Volume 129, Issue 4, April 2011
Index of content:
- GENERAL LINEAR ACOUSTICS 
Multiple scattering by random configurations of circular cylinders: Reflection, transmission, and effective interface conditions129(2011); http://dx.doi.org/10.1121/1.3546098View Description Hide Description
In a previous paper, Linton and Martin [J. Acoust. Soc. Am.117, 3413–3423 (2005)] obtained two formulas for the effective wavenumber in a dilute random array of circular scatterers. They emerged from a study of the problem of the reflection of a plane wave at oblique incidence to a half-space containing the scatterers. Here, their study is extended to obtain formulas for the reflection and transmission coefficients and to investigate the average fields near the boundary of the half-space. Comparisons with previous work are made.
129(2011); http://dx.doi.org/10.1121/1.3552870View Description Hide Description
The coupled mode (CM) and finite-element methods (FEMs) are developed and used to predict the acoustic reflection coefficient of a semi-infinite porous medium with closely spaced two-dimensional (2D) periodical corrugations. These methods are also applied to predict the reflection coefficient of a periodic array of porous corrugations installed on an acoustically rigid surface. It is shown that the predictions by the both methods agree closely. The reflection coefficient and Brewster angle of total refraction for the corrugated semi-infinite medium predicted with these methods are compared against that predicted by the Biot/Tolstoy/Howe/Twersky and extended Twersky models. A similar analysis is carried out for porous corrugations set on a rigid backing. The behavior of the reflection coefficient and the pole in the expression for the reflection coefficient located close to grazing incidence is studied.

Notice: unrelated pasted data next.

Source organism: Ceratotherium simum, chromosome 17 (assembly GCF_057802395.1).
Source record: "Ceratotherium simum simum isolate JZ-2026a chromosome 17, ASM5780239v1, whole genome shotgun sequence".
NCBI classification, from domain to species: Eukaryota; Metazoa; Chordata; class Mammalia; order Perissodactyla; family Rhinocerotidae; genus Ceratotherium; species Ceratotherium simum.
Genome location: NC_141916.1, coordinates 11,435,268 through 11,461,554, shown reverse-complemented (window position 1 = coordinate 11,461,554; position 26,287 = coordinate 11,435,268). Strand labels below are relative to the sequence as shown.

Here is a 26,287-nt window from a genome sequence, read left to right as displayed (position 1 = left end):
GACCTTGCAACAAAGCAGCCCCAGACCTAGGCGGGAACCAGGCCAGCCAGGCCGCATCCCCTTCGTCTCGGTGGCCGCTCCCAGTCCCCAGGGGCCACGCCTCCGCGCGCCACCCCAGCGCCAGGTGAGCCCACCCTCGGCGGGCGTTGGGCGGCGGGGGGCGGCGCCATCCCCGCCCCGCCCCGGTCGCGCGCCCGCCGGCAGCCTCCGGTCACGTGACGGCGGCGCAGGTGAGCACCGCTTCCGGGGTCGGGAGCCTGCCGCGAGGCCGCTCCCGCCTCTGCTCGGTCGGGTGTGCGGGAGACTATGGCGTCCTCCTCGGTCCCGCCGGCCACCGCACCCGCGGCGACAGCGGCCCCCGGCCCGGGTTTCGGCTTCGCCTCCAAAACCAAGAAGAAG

129(2011); http://dx.doi.org/10.1121/1.3552877View Description Hide Description
Acoustic transmission measurements of compressional, P, and shear, S, wavevelocities rely on correctly identifying the P- and S-body wave arrivals in the measured waveform. In cylindrical samples for which the sample is much longer than the acoustic wavelength, these body waves can be obscured by high-amplitude waveform features arriving just after the relatively small-amplitude P-body wave. In this study, a normal mode approach is used to analyze this type of waveform, observed in sediment containing gas hydrate or ice. This analysis extends an existing normal-mode waveform propagation theory by including the effects of the confining medium surrounding the sample, and provides guidelines for estimating S-wave velocities from waveforms containing multiple large-amplitude arrivals.